Why do female witnesses serve as powerful evidence for the existence of the empty tomb?
Is the empty tomb a believable piece of evidence for the resurrection of Jesus Christ? Is there any reason to believe that the empty tomb is historical?
The final piece of the minium facts approach details the conversion of Jesus’ unbelieving brother, James. Why is this such an important piece of evidence and why should we believe it’s true?
The conversion of Saul of Tarsus, better known by the name of Paul, is one of the most convincing (or perplexing) pieces of data surrounding the Resurrection. But why should we believe Paul’s conversion was genuine?
Is there really any evidence that the disciples of Jesus claimed to have seen Him risen from the dead?
The central claim of the Christian faith is the proclamation of the resurrection of Jesus Christ and His Kingdom come. It is the miracle that began a movement that would change the world. But what is the evidence that this grand miracle ever occurred? Do we have good reasons to believe that Jesus really did die and rise again or is it nothing more than a wild superstition?
From where did the belief in a physical Resurrection come from? Could we trace its origin to pagan roots or was it unlike anything else in antiquity?
We’ve examined and defended many of the divine claims made by Jesus Christ in the Gospel accounts and now it’s time to put them into context. Why did Jesus Christ come to earth and what did He come to accomplish?
In our look into the divine claims of Jesus, we have argued for the authenticity of the claims by noting the allusions to the OT, the date of the claims, and the character of Jesus Himself in the trilemma. But everything we have argued thus far amounts to nothing if the major claims to divinity were completely misunderstood from the beginning. When Jesus calls Himself the Son of Man, what, exactly, does He mean?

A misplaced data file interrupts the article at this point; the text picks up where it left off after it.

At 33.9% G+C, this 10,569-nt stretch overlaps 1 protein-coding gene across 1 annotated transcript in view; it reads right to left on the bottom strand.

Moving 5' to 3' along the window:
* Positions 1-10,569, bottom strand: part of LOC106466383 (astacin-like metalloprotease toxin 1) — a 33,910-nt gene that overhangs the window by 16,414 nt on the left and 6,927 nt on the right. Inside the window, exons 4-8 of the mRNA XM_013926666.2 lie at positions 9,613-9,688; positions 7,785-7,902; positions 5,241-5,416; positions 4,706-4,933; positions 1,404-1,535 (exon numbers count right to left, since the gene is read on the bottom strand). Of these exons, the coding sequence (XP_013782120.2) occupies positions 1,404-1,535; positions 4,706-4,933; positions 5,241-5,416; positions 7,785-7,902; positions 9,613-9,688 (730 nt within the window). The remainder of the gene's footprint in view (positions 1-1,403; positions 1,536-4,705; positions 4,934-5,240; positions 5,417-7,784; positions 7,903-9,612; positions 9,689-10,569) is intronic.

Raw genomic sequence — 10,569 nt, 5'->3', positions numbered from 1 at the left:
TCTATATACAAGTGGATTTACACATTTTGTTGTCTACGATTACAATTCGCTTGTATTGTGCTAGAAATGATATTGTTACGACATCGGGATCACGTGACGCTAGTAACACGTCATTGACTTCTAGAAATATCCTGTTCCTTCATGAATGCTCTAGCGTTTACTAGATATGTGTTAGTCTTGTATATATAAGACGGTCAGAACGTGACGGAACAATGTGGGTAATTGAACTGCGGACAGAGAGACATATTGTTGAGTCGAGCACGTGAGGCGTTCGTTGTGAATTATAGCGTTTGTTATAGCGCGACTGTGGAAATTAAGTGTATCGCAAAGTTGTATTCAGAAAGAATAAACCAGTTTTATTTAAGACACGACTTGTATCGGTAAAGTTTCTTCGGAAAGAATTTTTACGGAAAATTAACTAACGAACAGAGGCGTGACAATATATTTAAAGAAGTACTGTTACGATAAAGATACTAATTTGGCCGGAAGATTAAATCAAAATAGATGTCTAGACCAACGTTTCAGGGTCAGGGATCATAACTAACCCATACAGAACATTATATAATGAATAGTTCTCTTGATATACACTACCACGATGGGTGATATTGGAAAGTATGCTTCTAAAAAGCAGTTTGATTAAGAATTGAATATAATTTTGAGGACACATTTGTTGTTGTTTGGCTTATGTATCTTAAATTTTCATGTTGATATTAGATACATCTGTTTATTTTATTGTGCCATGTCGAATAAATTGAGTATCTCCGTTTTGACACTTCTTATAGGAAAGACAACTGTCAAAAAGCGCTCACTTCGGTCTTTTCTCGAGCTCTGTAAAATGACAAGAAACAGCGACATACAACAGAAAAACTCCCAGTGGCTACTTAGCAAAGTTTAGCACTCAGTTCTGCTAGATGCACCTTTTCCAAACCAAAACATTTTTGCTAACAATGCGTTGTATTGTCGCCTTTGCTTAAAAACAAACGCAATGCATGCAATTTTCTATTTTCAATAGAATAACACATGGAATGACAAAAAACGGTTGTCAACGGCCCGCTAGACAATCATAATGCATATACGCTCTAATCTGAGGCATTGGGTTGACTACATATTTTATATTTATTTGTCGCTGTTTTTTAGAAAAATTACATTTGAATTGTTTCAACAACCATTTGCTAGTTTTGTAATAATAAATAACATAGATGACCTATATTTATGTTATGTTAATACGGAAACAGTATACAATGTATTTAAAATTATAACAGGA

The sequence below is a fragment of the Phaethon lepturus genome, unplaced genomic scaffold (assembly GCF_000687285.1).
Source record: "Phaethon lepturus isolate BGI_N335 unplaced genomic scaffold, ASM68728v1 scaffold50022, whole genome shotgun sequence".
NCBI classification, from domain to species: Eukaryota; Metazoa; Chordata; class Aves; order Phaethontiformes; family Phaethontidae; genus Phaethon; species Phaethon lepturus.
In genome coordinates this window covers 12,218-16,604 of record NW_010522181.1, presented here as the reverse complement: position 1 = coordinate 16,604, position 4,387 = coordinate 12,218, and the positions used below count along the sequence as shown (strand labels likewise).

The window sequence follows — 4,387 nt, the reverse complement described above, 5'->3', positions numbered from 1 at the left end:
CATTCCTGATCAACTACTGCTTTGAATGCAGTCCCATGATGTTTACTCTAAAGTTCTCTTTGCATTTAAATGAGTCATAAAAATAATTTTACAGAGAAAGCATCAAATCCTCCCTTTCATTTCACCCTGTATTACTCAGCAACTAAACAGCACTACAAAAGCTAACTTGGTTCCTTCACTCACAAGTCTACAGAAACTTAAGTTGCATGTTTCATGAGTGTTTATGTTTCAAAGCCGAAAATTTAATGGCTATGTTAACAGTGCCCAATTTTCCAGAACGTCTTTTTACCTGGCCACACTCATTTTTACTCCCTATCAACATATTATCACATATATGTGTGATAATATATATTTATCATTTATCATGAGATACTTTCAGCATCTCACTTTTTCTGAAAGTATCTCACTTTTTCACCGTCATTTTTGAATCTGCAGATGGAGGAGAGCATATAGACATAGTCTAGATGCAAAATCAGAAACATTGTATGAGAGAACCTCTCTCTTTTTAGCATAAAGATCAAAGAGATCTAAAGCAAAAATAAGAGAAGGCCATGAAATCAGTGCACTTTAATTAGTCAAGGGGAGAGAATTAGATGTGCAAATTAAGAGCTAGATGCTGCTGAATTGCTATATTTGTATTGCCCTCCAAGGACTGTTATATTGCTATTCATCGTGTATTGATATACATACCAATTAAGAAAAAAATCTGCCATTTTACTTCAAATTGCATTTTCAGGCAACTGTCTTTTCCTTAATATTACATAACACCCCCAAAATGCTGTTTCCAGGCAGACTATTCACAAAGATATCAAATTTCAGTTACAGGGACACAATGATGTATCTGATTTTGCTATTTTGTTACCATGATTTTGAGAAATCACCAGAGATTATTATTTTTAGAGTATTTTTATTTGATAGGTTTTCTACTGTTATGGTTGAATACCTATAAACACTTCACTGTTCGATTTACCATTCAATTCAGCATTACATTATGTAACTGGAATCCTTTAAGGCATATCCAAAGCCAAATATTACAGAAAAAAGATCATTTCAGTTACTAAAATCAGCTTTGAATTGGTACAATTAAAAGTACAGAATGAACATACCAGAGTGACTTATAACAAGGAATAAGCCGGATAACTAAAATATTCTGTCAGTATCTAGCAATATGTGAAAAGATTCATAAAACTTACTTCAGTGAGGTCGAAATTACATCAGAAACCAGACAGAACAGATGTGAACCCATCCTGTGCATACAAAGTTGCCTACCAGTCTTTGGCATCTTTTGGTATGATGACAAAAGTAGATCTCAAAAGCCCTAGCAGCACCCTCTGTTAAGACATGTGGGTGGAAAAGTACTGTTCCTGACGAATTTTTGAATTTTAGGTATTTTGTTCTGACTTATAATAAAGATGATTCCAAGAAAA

In the Gospel of Mark, we read about an event wherein Jesus commands a leper to keep the identity of his healer a secret, so to speak. If Jesus was sure of His identity as the Son of God, what’s with the secrecy here?
In the final instalment of our look into the famous trilemma defence, we address the theory that Jesus was a lunatic not unlike others who identify themselves the same way today.
If Jesus wasn’t a liar could He have been honestly mistaken about His divine identity instead?
Before we can begin to examine the divine claims of Christ themselves we need to first ask ourselves who Jesus really was? Was He a liar, a lunatic, or Lord? In this article, we’ll look at the first of those possibilities. Did Jesus lie about His divinity?
In the garden of Gethsemane, when Jesus was being arrested by the Temple guards of the Sanhedrin, why did the disciples flee? Is this evidence that they didn’t believe that Jesus was divine?
Did Jesus Christ really claim to be divine, or were these claims added by the church long after the fact?